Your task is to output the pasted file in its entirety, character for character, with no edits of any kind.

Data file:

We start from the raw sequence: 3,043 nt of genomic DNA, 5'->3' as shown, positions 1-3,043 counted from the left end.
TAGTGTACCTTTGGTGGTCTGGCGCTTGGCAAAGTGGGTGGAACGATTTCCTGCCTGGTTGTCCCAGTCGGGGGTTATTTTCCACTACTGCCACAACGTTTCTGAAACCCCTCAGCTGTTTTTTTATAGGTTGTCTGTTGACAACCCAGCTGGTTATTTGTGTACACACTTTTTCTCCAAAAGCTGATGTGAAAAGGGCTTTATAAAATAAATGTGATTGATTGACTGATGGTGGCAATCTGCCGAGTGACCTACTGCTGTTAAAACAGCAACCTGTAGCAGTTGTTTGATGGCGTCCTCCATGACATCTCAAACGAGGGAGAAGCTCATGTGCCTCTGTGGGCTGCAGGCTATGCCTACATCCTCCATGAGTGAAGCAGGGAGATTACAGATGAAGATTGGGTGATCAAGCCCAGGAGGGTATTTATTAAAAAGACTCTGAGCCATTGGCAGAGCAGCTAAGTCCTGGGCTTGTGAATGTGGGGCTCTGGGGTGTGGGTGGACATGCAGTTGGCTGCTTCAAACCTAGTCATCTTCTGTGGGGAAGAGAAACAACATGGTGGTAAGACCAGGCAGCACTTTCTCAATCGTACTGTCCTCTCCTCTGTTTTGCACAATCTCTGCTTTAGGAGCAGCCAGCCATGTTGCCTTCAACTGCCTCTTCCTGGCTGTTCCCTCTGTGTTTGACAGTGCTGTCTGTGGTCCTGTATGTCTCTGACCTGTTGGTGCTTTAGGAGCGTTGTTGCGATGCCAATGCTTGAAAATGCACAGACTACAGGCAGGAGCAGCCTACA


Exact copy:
We start from the raw sequence: 3,043 nt of genomic DNA, 5'->3' as shown, positions 1-3,043 counted from the left end.
TAGTGTACCTTTGGTGGTCTGGCGCTTGGCAAAGTGGGTGGAACGATTTCCTGCCTGGTTGTCCCAGTCGGGGGTTATTTTCCACTACTGCCACAACGTTTCTGAAACCCCTCAGCTGTTTTTTTATAGGTTGTCTGTTGACAACCCAGCTGGTTATTTGTGTACACACTTTTTCTCCAAAAGCTGATGTGAAAAGGGCTTTATAAAATAAATGTGATTGATTGACTGATGGTGGCAATCTGCCGAGTGACCTACTGCTGTTAAAACAGCAACCTGTAGCAGTTGTTTGATGGCGTCCTCCATGACATCTCAAACGAGGGAGAAGCTCATGTGCCTCTGTGGGCTGCAGGCTATGCCTACATCCTCCATGAGTGAAGCAGGGAGATTACAGATGAAGATTGGGTGATCAAGCCCAGGAGGGTATTTATTAAAAAGACTCTGAGCCATTGGCAGAGCAGCTAAGTCCTGGGCTTGTGAATGTGGGGCTCTGGGGTGTGGGTGGACATGCAGTTGGCTGCTTCAAACCTAGTCATCTTCTGTGGGGAAGAGAAACAACATGGTGGTAAGACCAGGCAGCACTTTCTCAATCGTACTGTCCTCTCCTCTGTTTTGCACAATCTCTGCTTTAGGAGCAGCCAGCCATGTTGCCTTCAACTGCCTCTTCCTGGCTGTTCCCTCTGTGTTTGACAGTGCTGTCTGTGGTCCTGTATGTCTCTGACCTGTTGGTGCTTTAGGAGCGTTGTTGCGATGCCAATGCTTGAAAATGCACAGACTACAGGCAGGAGCAGCCTACA